"We are close to completely ruling out a Higgs boson with a large mass," said DZero cospokesperson Dmitri Denisov, one of 500 scientists from 19 countries working on the DZero experiment. "Three years ago, we would not have thought that this would be possible. With more data coming in, our experiments are beginning to be sensitive to a low-mass Higgs boson."

Robert Roser, cospokesperson for the 550 physicists from 13 countries of the CDF collaboration, also credited the great work of the CDF and DZero analysis groups for the stringent Higgs exclusion results.

"The new Higgs search results benefited from the wealth of Tevatron collision data and the smart search algorithms developed by lots of bright people, including hundreds of graduate students," Roser said. "The CDF and DZero analysis groups have gained a better understanding of collisions that can mimic a Higgs signal; improved the sensitivity of their detectors to particle signals; and included new Higgs decay channels in the overall analysis."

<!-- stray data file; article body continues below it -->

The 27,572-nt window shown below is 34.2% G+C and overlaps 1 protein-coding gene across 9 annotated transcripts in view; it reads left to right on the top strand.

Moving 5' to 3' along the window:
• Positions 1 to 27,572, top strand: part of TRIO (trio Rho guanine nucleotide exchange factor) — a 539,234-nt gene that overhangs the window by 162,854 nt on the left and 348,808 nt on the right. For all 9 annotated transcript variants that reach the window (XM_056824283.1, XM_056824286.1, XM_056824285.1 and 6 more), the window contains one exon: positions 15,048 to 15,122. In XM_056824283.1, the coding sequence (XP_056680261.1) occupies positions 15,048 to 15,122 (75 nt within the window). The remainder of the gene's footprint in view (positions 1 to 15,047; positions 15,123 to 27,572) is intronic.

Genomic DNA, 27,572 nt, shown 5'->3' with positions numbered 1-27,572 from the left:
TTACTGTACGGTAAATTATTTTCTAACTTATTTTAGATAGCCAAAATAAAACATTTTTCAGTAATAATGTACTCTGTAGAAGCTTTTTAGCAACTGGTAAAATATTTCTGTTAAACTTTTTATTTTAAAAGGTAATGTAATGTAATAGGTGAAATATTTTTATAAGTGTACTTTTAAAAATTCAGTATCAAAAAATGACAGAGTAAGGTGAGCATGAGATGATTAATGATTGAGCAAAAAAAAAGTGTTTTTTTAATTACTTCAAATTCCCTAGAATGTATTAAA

To obtain the latest Higgs search result, the CDF and DZero analysis groups separately sifted through more than 500,000 billion proton-antiproton collisions that the Tevatron has delivered to each experiment since 2001. After the two groups obtained their independent Higgs search results, they combined their results to produce the joint exclusion limits.